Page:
The value of making stuff, or even thinking about it

My friend Jeff Rutzky is an amazing guy.   He’s one of those people who is so creative, artistic and talented that you kind of hate him and love him at the same time.   He can sew, design & write books, (his latest is Shadowfolds which you can find at Amazon)  do origami & kirigami at levels that defy the imagination, cook, create almost anything from nothing – and on and on.  He has helped me with everything from iPhoto and computer backups to what kind of knives I should buy for my kitchen to support my new found cooking skills.

Last night he was here with my dear friend Nan – his wife – cooking our Seder meal.   While everything was in the oven we were chatting about life learning and the value of being allowed to try stuff, make mistakes and be supported in whatever path you choose.    That’s when he told me about his friend Bre Pettis, one of the founders of Makerbot.   Makerbot is a robot that makes stuff – pretty much anything you can imagine.   It’s like a 3-D printer, sort of.  I don’t really understand how it works, but I now own a lovely bracelet Jeff made for me, or that he designed and had Makerbot make for me.  (Do I need to say that he works with Bre? Well of course he does.)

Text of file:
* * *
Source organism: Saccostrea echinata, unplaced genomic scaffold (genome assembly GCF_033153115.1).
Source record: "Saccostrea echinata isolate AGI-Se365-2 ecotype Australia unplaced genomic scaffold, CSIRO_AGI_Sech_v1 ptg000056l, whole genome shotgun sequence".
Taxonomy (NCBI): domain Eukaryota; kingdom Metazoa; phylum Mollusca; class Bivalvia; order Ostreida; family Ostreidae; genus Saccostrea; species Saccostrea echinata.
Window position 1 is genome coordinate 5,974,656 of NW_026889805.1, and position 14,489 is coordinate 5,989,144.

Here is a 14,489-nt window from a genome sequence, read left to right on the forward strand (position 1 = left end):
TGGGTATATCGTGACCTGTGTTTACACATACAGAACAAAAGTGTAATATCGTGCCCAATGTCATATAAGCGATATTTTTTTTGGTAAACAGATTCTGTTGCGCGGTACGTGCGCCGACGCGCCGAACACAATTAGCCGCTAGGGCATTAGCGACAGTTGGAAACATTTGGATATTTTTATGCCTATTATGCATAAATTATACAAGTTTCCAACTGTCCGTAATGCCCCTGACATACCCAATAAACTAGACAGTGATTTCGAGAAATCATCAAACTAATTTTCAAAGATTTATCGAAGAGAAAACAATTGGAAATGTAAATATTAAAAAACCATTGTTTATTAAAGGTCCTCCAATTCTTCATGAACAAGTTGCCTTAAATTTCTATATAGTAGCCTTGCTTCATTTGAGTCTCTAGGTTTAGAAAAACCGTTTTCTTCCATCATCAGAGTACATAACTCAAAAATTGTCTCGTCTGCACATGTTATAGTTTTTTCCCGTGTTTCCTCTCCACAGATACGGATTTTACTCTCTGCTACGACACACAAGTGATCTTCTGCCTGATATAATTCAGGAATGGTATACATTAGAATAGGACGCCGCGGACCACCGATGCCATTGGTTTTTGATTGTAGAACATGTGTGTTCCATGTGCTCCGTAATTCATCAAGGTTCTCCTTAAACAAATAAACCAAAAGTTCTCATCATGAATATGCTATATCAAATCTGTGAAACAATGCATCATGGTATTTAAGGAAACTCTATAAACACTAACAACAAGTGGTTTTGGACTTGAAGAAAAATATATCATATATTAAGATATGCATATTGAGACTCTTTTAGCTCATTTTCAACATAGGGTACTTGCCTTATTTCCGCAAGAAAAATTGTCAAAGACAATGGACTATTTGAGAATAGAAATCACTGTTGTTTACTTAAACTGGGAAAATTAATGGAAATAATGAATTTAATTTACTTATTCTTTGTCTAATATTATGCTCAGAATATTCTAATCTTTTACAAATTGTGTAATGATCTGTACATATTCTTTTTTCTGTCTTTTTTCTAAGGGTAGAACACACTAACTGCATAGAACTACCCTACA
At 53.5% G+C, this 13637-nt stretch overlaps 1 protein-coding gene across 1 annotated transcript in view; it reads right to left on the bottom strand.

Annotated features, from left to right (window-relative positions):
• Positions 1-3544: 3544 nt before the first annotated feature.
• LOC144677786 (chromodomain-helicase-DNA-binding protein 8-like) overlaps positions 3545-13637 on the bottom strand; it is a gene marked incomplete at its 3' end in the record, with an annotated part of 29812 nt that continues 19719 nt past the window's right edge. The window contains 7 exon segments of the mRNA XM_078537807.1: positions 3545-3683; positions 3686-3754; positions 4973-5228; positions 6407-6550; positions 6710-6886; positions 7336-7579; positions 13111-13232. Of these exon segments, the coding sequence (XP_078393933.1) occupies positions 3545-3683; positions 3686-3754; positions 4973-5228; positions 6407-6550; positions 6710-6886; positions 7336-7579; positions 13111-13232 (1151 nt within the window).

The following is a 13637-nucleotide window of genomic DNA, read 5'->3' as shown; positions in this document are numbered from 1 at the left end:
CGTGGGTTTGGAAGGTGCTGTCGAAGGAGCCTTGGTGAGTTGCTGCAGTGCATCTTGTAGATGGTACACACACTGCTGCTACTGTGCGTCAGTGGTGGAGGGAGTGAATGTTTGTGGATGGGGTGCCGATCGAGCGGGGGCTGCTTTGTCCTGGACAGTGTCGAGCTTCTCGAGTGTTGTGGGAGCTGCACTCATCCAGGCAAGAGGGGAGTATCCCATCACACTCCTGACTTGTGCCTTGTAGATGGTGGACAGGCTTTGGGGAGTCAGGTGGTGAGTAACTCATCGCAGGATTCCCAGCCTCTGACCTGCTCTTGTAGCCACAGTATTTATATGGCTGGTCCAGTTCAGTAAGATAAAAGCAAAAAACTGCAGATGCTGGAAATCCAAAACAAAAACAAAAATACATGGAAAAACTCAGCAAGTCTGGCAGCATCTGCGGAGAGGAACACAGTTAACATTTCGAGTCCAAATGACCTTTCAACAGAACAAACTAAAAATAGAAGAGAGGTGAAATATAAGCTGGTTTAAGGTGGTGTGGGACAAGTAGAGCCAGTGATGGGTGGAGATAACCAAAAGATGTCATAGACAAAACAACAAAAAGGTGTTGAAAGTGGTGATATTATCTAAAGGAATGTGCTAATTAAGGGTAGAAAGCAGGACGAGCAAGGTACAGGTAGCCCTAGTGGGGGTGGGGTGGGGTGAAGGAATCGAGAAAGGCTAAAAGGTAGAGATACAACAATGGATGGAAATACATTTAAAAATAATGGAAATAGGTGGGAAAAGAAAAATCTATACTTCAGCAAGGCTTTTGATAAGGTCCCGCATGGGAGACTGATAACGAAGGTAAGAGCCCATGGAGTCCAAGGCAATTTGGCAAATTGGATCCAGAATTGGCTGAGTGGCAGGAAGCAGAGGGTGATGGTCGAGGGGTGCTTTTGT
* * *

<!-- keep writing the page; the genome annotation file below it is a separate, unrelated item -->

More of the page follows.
If there is one thing I want for my kids its’ the knowledge that making stuff is valuable.   Even imagining things you might make one day is valuable.   And Jeff and Bre agree with me.   In fact, Bre and his friend Kio Stark wrote a manifesto about it. (in 20 minutes, because that’s all the time they had.)  And it goes like this:

The Cult of Done Manifesto

  1. There are three states of being. Not knowing, action and completion.
  2. Accept that everything is a draft. It helps to get it done.
  3. There is no editing stage.
  4. Pretending you know what you’re doing is almost the same as knowing what you are doing, so just accept that you know what you’re doing even if you don’t and do it.
  5. Banish procrastination. If you wait more than a week to get an idea done, abandon it.
  6. The point of being done is not to finish but to get other things done.
  7. Once you’re done you can throw it away.
  8. Laugh at perfection. It’s boring and keeps you from being done.
  9. People without dirty hands are wrong. Doing something makes you right.
  10. Failure counts as done. So do mistakes.
  11. Destruction is a variant of done.
  12. If you have an idea and publish it on the internet, that counts as a ghost of done.
  13. Done is the engine of more.

How great is that?   I want to put this in poster form and hang it on my wall.  Ben is a natural at at the Cult of Done – I hope he never grows out of it, but only more into it.  Maya is getting there, and so am I.

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